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x = m; y = 1; While (x-y > ϵ) { x = (x+y)/2; y = m/x; } print(x);

The answer is m½, its the Babylonian algorithm for square roots. I understand the algorithm but haven't been able to reverse engineer what this code does (which is the point of this question since its not part of the curriculum and almost no one would have prior knowledge of it). So again, my question is how can I deduce this code calculates square roots, just from the code itself?

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By simply looking at the structure of the loop, we know that if the while loop terminates after going into the loop (I'll assume this for simplicity as it's the interesting case) that $y=\frac{m}{x}$ (last instruction) and that $x-y<\epsilon$ (exit condition). Combining the two gives you $x< \sqrt{m+x\dot\epsilon}$. If you manage to notice that $x\geq y$ at the end of each iteration of the loop, then you also get $x\geq y=\frac{m}{x}$ and therefore $\sqrt{m}\leq x< \sqrt{m+x\dot\epsilon}$.


You could write down the sequence of values taken by $x$ and $y$ mathematically (this is what you would do anyway to prove correctness and termination of the algorithm if you knew what it did/was supposed to do, but it can also help you to determine this!).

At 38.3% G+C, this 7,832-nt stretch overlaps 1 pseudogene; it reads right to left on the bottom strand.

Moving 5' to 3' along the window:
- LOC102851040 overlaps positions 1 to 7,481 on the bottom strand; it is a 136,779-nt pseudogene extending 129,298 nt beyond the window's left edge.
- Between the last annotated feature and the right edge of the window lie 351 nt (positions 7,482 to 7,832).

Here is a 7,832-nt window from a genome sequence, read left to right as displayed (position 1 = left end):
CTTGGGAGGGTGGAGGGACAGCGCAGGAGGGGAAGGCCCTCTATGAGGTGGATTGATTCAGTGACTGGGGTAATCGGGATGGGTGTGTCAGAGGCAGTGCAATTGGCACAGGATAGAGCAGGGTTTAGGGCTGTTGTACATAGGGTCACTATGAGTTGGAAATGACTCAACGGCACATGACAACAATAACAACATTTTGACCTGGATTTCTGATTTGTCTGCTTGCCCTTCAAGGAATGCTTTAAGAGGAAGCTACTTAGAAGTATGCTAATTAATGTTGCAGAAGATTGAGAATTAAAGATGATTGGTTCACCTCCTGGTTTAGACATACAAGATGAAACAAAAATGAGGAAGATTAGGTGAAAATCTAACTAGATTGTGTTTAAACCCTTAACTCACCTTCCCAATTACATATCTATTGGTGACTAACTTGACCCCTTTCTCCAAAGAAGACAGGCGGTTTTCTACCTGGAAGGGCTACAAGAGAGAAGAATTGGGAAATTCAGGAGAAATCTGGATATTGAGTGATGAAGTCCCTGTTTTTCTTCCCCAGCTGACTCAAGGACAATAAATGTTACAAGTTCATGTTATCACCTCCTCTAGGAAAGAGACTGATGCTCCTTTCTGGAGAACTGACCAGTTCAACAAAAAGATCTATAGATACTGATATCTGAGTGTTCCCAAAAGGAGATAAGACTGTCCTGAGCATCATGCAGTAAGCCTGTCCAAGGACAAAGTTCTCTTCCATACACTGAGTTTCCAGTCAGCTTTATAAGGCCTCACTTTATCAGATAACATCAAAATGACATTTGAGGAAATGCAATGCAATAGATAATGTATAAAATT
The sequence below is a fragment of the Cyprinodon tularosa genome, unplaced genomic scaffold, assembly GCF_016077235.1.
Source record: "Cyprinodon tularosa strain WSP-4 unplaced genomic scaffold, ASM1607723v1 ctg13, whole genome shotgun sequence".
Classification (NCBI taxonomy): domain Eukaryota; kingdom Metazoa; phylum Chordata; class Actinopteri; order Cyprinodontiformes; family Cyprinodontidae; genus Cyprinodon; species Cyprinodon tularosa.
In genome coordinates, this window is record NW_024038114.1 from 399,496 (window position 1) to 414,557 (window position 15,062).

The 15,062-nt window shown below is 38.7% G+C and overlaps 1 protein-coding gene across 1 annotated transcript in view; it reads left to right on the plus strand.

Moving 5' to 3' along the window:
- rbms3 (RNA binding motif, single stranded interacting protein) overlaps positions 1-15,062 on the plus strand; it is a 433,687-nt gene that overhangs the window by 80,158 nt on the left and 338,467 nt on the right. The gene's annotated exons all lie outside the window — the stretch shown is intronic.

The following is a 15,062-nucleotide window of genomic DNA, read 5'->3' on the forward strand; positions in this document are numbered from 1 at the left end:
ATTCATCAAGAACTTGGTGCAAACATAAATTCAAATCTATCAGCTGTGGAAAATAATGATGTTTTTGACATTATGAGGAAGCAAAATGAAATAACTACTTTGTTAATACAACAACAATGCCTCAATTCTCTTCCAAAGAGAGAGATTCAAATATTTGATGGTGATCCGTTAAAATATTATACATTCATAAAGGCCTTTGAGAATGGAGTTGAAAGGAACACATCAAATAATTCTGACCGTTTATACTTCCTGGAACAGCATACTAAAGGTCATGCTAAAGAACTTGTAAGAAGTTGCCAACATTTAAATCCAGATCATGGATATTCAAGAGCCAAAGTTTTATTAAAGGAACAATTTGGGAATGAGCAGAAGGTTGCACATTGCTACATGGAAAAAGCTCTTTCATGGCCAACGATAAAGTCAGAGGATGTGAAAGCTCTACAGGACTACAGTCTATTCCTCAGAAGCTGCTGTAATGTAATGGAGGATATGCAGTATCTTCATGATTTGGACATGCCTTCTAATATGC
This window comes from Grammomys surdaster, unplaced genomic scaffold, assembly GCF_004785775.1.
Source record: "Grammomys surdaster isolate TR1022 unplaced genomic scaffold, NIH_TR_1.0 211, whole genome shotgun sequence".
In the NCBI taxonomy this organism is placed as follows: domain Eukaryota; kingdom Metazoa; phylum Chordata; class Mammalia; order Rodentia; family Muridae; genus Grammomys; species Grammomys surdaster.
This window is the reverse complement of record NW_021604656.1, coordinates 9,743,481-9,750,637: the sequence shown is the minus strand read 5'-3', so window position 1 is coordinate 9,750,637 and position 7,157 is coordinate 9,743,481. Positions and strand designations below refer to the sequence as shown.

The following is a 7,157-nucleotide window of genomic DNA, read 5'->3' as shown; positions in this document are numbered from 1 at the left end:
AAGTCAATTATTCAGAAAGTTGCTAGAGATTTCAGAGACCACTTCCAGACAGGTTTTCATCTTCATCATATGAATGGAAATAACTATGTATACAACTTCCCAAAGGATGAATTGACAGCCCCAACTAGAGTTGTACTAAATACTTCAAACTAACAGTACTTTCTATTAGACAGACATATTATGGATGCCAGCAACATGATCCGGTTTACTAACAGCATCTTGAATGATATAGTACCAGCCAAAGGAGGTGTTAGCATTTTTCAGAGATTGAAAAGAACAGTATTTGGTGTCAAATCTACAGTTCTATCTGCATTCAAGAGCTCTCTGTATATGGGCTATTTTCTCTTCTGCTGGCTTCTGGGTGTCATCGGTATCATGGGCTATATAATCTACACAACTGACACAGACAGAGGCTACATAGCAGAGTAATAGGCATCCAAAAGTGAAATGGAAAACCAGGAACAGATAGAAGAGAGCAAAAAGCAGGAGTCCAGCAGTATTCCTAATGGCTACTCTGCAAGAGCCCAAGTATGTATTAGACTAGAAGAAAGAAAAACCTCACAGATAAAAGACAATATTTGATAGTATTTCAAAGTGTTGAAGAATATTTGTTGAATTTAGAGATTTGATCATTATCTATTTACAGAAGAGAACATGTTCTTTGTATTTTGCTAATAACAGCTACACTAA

Initially, $\begin{cases}x_{0}=m\\ y_{0}=1\end{cases}$. At the end of the $n^{\text{th}}$ iteration of the while loop: $\begin{cases}x_{n}=\frac{x_{n-1}+y_{n-1}}{2}\\ y_{n}=\frac{m}{x_n}\end{cases}$

Now, analysing the two sequences we find that:

  1. $(x_n)$ is decreasing
  2. $(y_n)$ is increasing
  3. $x_0>y_0$

This is enough to say both sequences converge (as they are monotonic and bounded), to say $x$ and $y$. Using $\begin{cases}x_{n}=\frac{x_{n-1}+y_{n-1}}{2}\\ y_{n}=\frac{m}{x_n}\end{cases}$ we can say that $x=y$.

So $\forall n>0,x_n\geq x=y\geq y_n$. In particular the algorithm must terminate (as $x_n-y_n$ is non-negative and converges to $0$). From there you can continue like in the first part ('By simply looking at the$\dots$').

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One method is guessing that x ends up close to $m^{1/2}$ and prove it. The guessing is the hard part.

My method would be to try this for a few values of m, print out the results, make the same guess and prove it in the same way.

Another method is to solve a few hundred problems, look at the code, recognise it, guess x and prove it.

A not very promising method is staring at the code and waiting for enlightenment.

Now if you have the guess: You will find for m > 1 that initially x is almost divided by 2 in each step. When x is close to $m^{1/2}$, write $x = m^{1/2} * (1 + c)$ and see how the calculation changes c.

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